"The role of the doctor today also now includes helping the patient navigate the information and interpret it. A Google hit doesn’t mean that from a clinical point of view it’s best for the patient."
CATHARINE BERWICK, HEALTH MANAGEMENT EXPERT, PA CONSULTING GROUP
PA health management expert Catharine Berwick is quoted in the Financial Times Life Sciences special report. Catharine gives her view on the changing relationship between patient and physician. Instead of just going to the doctor when we feel ill, many of us are first searching the internet for diagnosis and cure as well as checking the performance of clinicians and institutions.
Catharine says: "People research the capability of doctors before going to see them. They want to be treated by the doctors with the best results."
Catharine says that making performance data about doctors and medical institutions transparent to the public is a significant change in recent years. It informs patients about the quality of care they can expect and the introduction of revalidation in 2012 for doctors working in the UK will provide further information about their fitness to practise.
Catharine goes on to point out that the internet provides an endless supply of medical data and young people are not the only ones familiar with this way of obtaining information: "There are significant numbers of silver surfers, and, as the group with the highest incidence of long-term conditions, they are the main consumers of healthcare."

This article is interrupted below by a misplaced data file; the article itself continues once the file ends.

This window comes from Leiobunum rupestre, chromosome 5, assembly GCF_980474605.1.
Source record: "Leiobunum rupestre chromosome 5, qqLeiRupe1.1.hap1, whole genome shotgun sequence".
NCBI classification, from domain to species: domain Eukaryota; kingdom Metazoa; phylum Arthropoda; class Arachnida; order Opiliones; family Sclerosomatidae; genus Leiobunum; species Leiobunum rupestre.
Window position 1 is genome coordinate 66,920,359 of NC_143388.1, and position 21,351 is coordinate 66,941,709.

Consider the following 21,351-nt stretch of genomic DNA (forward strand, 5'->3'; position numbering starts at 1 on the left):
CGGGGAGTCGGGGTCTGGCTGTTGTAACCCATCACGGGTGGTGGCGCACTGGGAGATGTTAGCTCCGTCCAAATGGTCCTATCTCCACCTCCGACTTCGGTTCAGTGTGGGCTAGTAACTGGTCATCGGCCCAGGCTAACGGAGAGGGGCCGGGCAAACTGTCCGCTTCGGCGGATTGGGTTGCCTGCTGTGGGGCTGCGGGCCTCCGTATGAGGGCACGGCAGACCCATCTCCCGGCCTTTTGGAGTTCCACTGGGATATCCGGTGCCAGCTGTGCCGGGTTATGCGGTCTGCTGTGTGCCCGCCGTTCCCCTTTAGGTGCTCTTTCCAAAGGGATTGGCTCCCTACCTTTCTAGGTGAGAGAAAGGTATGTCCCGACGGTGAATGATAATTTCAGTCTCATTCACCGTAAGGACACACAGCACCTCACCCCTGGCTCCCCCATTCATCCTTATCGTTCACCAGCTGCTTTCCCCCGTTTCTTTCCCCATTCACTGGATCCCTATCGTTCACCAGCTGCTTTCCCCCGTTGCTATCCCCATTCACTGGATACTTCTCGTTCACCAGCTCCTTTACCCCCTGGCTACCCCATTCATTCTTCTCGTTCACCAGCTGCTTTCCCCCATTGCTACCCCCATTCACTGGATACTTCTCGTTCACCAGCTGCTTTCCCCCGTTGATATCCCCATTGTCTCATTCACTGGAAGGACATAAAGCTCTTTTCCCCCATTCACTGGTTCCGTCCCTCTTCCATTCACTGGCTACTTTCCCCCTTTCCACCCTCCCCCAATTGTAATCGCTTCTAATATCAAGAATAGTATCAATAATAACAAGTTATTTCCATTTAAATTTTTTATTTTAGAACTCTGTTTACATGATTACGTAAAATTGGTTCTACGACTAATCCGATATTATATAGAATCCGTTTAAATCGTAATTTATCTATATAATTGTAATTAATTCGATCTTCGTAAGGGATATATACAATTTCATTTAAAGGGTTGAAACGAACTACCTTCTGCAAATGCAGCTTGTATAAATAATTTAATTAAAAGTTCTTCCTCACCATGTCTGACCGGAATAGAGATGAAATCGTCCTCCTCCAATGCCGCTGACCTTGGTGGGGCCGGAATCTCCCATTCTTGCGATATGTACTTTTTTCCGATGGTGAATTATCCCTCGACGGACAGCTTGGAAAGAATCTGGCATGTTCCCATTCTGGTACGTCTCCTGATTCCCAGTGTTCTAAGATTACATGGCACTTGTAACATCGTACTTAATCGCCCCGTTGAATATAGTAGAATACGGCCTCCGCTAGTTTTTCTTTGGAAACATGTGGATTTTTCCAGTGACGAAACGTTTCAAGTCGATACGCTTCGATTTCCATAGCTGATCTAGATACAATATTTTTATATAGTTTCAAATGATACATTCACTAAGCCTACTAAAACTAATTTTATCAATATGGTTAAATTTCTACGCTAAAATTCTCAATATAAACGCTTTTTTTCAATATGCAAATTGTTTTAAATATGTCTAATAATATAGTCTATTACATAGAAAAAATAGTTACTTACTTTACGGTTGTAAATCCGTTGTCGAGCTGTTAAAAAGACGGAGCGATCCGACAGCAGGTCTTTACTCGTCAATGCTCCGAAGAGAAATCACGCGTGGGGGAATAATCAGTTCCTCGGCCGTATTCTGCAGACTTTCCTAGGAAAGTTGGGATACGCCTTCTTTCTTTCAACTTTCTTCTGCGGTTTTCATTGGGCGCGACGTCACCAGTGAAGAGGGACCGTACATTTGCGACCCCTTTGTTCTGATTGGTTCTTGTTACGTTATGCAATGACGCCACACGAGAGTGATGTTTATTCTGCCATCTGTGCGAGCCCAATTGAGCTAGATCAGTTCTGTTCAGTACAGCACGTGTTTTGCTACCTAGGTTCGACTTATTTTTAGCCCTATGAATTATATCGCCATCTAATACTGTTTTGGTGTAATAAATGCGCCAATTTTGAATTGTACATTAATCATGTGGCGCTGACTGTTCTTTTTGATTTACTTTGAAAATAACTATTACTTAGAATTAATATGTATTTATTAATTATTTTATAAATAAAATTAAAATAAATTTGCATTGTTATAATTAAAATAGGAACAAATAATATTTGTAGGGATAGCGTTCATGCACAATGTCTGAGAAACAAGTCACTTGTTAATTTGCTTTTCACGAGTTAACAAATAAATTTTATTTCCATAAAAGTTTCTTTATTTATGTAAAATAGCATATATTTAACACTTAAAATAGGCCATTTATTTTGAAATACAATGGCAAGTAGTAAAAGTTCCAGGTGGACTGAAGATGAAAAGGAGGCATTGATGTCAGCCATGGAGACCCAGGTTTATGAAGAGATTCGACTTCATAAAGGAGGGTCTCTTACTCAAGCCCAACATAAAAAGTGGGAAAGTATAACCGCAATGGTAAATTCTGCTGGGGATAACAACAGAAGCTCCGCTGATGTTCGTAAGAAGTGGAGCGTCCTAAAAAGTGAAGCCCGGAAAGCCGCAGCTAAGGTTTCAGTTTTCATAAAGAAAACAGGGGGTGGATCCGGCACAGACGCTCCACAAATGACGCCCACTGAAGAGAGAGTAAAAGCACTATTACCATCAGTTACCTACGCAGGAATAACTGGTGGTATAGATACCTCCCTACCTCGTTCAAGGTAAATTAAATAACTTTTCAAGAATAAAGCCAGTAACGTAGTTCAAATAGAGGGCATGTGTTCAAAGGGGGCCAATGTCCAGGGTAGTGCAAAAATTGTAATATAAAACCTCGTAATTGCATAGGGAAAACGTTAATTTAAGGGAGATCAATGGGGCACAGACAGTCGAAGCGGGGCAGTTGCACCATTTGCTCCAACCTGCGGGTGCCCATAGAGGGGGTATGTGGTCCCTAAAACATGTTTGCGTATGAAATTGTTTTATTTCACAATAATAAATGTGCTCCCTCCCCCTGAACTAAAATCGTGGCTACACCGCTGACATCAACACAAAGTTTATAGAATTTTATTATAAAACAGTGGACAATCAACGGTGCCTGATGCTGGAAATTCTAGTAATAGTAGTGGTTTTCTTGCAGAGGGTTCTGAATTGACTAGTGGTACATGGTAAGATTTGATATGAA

Catharine maintains that health information should be seen as an opportunity for the professionals, not a threat. Public purse strings are being tightened round the world and citizens are taking more responsibility for their healthcare. In the UK, GPs are talking about transparently approved care plans which do not remove the doctor’s responsibility, but enable the patient to be involved in discussions. And in the US there is a drive to encourage patients to be prudent consumers and make cost-effective choices in healthcare. Catharine says: "The role of the doctor today also now includes helping the patient navigate the information and interpret it. A Google hit doesn’t mean that from a clinical point of view it’s best for the patient."
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